the nuclear family (Hillard Kaplan and Kim Hill, 1985; Kristen Hawkes, 

B. Ellickson Out­Coases Coase

Using the rancher/farmer parable, Ronald H. Coase (1960)argued that if 
there were no costs of transacting, then theoretically ef. ciency could 
not depend on who was liable for dam­ages to crops caused by stray 
animals. Legal liability gives the rancher an incentive to em­ploycost­ef. 
cient measures to control straying cattle. But if she were not liable, 
then in a world ofzero transactions cost, victims would be led in their 
own interest to negotiate a settlement paying the rancher to undertake the 
same ef.­cient control measures induced by legal liabil­ity. In so doing, 
trespass victims save the costof crop damage, assumed to be more than the 
cost of cattle control--otherwise it is inef. cient to control them. The 
externality is internalizedby market negotiation incentives. Curiously, 
the Coase Theorem--that in the absence of trans­actions cost ef. 
ciencydoes notdepend upon the locus of liability--was controversial. It 
was clearly intended as a kindly spoof of oversim­pli. ed theories that, 
in particular, ignored trans­actions cost.53 The real problem, addressed

53Later game­theoretic formulations have allowed that with two or more 
alternatives there may exist "standoff equilibria" that stall agreement in 
Coase bargaining (see

brilliantlyby Coase, was to deal with the ques­tion of ef. cient liability 
rules in a world of signi. cant transactions cost. He then proceeded to 
use the transactions cost framework to exam­ine the problem of social cost 
in a variety of legal precedents andcases.54

In the beginning Shasta County California was governed by "open range" 
law, meaning that in principle ranchers are not legally liable for damages 
resulting from their cattle acciden­tally trespassing on unfenced land. 
Then, in 1945 a California law authorized the Shasta County Board of 
Supervisors to substitute a "closed range" ordinance in subregions of the 
county. Dozens of conversions have occurred since this enabling law. Under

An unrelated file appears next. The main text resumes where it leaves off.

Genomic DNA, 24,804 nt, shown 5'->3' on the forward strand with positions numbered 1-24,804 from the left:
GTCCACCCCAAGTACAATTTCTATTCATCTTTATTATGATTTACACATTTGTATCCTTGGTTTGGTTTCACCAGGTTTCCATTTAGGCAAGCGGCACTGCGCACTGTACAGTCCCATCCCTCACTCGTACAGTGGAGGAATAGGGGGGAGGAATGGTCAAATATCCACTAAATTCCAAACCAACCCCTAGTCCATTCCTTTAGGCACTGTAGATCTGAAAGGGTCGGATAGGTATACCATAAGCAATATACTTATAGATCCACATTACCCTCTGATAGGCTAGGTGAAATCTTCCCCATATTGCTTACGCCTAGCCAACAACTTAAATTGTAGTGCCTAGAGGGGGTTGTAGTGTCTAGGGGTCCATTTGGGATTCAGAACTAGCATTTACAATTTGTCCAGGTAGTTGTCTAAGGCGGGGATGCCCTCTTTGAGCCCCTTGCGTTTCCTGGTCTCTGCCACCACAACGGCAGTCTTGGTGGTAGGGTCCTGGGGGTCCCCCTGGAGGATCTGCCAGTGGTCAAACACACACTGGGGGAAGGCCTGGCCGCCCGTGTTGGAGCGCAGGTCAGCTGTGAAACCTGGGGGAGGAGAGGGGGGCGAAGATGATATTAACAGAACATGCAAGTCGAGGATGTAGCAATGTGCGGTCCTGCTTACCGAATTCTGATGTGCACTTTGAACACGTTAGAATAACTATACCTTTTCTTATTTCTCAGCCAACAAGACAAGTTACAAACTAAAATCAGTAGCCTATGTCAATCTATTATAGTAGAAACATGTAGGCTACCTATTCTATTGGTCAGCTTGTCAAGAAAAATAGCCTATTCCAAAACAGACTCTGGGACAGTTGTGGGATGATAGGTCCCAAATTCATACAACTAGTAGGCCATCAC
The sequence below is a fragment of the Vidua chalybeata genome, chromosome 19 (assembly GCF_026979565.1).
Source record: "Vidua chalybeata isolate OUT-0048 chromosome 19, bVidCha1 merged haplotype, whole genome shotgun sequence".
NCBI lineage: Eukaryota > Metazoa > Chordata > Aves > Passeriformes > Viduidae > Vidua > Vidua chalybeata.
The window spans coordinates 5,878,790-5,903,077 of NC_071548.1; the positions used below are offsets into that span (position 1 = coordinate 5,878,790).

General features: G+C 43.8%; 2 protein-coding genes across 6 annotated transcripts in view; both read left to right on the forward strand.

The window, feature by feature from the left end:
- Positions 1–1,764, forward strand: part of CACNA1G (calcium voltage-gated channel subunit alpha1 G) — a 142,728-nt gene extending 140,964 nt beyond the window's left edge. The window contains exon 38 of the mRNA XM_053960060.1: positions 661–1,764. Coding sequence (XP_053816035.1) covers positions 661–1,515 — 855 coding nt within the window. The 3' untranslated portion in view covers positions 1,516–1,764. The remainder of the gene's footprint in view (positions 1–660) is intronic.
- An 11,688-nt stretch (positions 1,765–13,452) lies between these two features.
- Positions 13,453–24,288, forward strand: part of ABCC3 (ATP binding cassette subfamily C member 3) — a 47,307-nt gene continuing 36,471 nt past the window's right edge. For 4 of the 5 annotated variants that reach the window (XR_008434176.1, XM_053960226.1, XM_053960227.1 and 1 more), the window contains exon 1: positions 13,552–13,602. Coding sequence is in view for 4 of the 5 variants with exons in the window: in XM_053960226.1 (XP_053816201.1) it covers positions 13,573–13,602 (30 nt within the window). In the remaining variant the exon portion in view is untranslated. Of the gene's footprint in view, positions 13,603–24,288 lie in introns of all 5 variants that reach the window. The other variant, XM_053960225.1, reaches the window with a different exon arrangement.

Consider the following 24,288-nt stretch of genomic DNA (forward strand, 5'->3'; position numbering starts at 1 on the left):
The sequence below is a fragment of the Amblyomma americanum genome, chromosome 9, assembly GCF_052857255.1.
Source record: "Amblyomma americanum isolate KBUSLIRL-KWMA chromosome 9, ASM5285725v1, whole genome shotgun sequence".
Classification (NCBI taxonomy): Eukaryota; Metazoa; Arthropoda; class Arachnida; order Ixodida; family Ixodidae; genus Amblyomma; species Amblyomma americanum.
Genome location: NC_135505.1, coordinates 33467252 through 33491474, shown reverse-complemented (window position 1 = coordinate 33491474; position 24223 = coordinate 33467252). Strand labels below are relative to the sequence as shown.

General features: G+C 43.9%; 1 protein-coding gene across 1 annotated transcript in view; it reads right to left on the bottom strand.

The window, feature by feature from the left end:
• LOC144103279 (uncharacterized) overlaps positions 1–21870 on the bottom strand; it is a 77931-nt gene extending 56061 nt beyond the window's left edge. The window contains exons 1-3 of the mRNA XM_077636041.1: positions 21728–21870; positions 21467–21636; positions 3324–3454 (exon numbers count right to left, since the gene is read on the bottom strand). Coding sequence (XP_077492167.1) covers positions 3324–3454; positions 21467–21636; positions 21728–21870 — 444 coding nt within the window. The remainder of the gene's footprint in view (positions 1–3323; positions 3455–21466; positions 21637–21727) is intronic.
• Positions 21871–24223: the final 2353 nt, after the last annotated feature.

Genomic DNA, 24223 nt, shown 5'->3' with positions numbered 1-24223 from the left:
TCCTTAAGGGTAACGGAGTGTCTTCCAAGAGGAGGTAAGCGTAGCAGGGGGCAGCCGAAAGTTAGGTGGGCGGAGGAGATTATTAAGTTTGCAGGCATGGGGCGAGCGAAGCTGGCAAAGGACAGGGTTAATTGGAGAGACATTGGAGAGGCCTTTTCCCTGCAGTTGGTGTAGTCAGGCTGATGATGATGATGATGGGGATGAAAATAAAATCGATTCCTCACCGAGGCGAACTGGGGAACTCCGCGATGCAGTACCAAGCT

a closed range law the rancher is strictly liable--even if not 
negligent--for damage caused by his livestock. Robert C. Ellickson (1991), 
out­Coased Coase by, in effect, asking, "Given that this county applies 
the polar legal rules used in Coase’s illustration, how do neighbors in 
Shasta County actually handle the problem of stray cattle?" The answer: 
"Neighbors in fact are strongly inclined to cooperate, but theyachieve 
cooper­ative outcomes not by bargaining from legally established 
entitlements,55 as the parable sup­poses, but rather developing and 
enforcing adaptive norms of neighborliness that trump formal legal 
arrangements. Although the route chosen is not the one that the parable 
anticipates, the end reached is exactly the one that Coase predicted: 
coordination to mutual advantage without supervision by the state"56 
(Ellickson, Roger B. Myerson, 1991, p. 506). These cases may limit 
extensions of the Coase Theorem, butdo not, Ithink,detract from its 
essential message that the locus of liability was irrelevant.

54Coase (1974) also noticed that the lighthouse was frequently cited by 
theorists as an example of a "pure" public good. As was his style (to 
confront the casual para­bles oftheory that .nessed certain costs by .at), 
his re­sponse in effect was, "Well, let’s see what people have done who 
actually operate lighthouses, or who use the services of lighthouses." It 
turned out that early lighthouses were pri­vate enterprise, not 
government, solutions to a public good problem, and the alleged 
inevitability of free­riding was solved by the owner who contracted with 
port authorities to collect lighthouse fees when ships arrived portside to 
load or unload cargo.

55These are the outside options or threat points in game theory.

56The same results emerge in laboratory experiments reported by Hoffman 
and Matthew L. Spitzer (1985). 1991, p. 4). Thus, Shasta County citizens, 
in­cluding judges, attorneys, and insurance adjus­tors, do not have full 
working knowledge of formal local trespass law.57Citizens notifyowners and 
help catchthe trespassinganimal; use men­tal accounting(reciprocity)to 
settle debts, e.g., a rancher, whose cattle have strayedmaytellthe victim 
to come down and take some hay, or if your goat eats my tomato plants, you 
offer to help me replant them; use negativegossip, com­plain to of. cials, 
submit informal claims for money (but not through a lawyer) to punish 
deviant neighbors; rarely use lawyers to seek monetary compensation; share 
the building of fences, most often bya rule ofproportionality-- you pay 
more if you have more animals than your neighbor; ignore fence law as 
irrelevant; and do not change fence obligations with the plantingofcrops. 
Finally, contrary to the Coa­sian parable, the main cost of trespass is 
not from crop damage, but from highwaycollisions that killanimals and 
damage property.

C. Extensive Form Interactions Between Anonymously Paired Individuals

Cooperation has also emerged in anonymous two­person extensive­form games 
in laboratory experiments. Although such behavior is con­trary to rational 
prescriptions, it is not inconsis­tent with our examples of spontaneous 
order without externally imposed law. Why do we study anonymous 
interactions in the laboratory?The model ofnonrepeated game theory is 
about strangers without a historyor a future (Robert W. Rosenthal, 1981),